The Theatreguide.London Review
Young Vic Theatre Autumn 2007; revived Autumn 2008
Samuel Beckett, the master of theatrical minimalism, as interpreted by Peter Brook, the master of transforming texts into theatrical events - the combination is irresistible, even if these are neither first-rank Beckett works nor unequivocally admirable directorial touches.
Of the five pieces that make up this just-over-an-hour programme, only 'Rockaby' is unquestionably a major Beckett work, and it is the one most altered by the director.
This is the one in which an old woman sits almost silently in a rocking chair while a disembodied voice (normally the actress, pre-recorded) describes the withdrawal from life that brought her here and will, perhaps, take her to death.
Brook and actress Kathryn Hunter play her much younger than usual and do away with both the recording and the rocking chair, leaving the woman to sit on a plain chair or wander about the stage, describing her own actions.
While this eliminates almost everything Beckett's play would seem to be about, it does generate a new one, the monologue suggesting the compulsive self-monitoring of an agoraphobe shrinking into herself in a quest for oblivion.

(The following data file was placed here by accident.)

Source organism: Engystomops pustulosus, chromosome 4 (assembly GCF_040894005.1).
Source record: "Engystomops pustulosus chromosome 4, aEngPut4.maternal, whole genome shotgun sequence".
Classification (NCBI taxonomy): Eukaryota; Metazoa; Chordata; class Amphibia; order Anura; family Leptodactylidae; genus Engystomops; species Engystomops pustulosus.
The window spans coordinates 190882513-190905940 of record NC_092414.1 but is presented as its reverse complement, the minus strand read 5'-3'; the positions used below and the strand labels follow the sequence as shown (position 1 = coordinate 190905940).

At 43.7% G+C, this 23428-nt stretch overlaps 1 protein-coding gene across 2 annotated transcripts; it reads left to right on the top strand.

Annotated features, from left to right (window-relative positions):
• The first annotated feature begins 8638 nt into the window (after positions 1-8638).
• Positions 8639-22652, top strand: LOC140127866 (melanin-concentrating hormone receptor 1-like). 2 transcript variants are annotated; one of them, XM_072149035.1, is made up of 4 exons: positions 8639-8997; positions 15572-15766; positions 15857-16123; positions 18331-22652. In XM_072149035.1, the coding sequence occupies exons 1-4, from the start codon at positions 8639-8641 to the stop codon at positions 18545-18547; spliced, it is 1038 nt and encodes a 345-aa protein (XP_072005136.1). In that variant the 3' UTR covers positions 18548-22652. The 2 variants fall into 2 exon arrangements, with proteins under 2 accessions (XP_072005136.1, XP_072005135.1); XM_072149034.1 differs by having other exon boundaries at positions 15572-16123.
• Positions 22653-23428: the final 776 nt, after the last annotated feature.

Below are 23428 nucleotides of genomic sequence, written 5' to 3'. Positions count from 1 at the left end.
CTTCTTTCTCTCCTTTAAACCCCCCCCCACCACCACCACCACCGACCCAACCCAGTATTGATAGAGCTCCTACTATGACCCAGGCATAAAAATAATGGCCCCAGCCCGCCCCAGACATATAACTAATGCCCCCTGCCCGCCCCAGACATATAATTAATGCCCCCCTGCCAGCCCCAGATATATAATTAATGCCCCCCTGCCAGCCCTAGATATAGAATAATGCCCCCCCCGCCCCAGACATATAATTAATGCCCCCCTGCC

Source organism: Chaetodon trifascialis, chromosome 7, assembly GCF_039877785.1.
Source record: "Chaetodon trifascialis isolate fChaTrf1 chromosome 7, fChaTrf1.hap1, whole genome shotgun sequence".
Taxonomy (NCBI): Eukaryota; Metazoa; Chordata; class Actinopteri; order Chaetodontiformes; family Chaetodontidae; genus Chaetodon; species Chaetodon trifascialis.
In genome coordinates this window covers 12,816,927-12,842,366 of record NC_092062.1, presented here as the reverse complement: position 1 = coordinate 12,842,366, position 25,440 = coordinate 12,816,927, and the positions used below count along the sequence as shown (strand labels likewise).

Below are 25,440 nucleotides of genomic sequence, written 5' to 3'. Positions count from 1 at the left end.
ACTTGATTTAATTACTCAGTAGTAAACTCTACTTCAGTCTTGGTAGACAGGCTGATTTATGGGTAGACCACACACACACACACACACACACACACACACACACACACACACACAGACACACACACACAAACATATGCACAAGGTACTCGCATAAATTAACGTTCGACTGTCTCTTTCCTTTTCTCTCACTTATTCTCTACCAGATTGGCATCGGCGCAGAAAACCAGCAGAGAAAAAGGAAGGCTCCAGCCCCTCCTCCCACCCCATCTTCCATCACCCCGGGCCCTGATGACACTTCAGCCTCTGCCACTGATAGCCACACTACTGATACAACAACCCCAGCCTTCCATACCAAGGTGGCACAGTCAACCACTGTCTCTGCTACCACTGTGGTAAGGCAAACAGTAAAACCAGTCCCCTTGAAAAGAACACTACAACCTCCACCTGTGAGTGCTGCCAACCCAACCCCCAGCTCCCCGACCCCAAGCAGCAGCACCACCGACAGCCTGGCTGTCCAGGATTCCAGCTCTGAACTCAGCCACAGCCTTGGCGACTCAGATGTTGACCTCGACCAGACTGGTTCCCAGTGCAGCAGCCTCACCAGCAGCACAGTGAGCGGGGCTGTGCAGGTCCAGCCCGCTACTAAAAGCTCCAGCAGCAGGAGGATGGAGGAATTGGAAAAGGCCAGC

The other pieces generally lack even that much emotional power or sense of a creative sensibility working with Beckett's raw material.
'Rough For Theatre I,' the tentative reaching toward each other and self-protective withdrawal of a blind man and a cripple, has some of the half-mythic quality of Yeats' short poetic plays, but actors Jos Houben and Marcello Magni bring little to it.
'Act Without Words II,' in which Houben and Magni present two men, one glum and the other cheery, as they mime their way through parallel days, plays as little more than a joke, the sort of thing a TV comic of the 1950s might have done as a throwaway sketch.
And 'Neither,' in which Hunter walks back and forth while describing herself walking back and forth, feels like a very rough first sketch of the far greater 'Footfalls,' with none of its resonant power or any hint of the Christian or Zen overtones others find in the text.
The short evening ends with a confection, the sweetly comic 'Come and Go,' in which the three play Pythonesque old ladies on a park bench.
Certainly not the most accessible introduction to either Beckett or Brook for the beginner, this programme must be for veterans and admirers of both, who will welcome and appreciate even a second-rank selection of their work.
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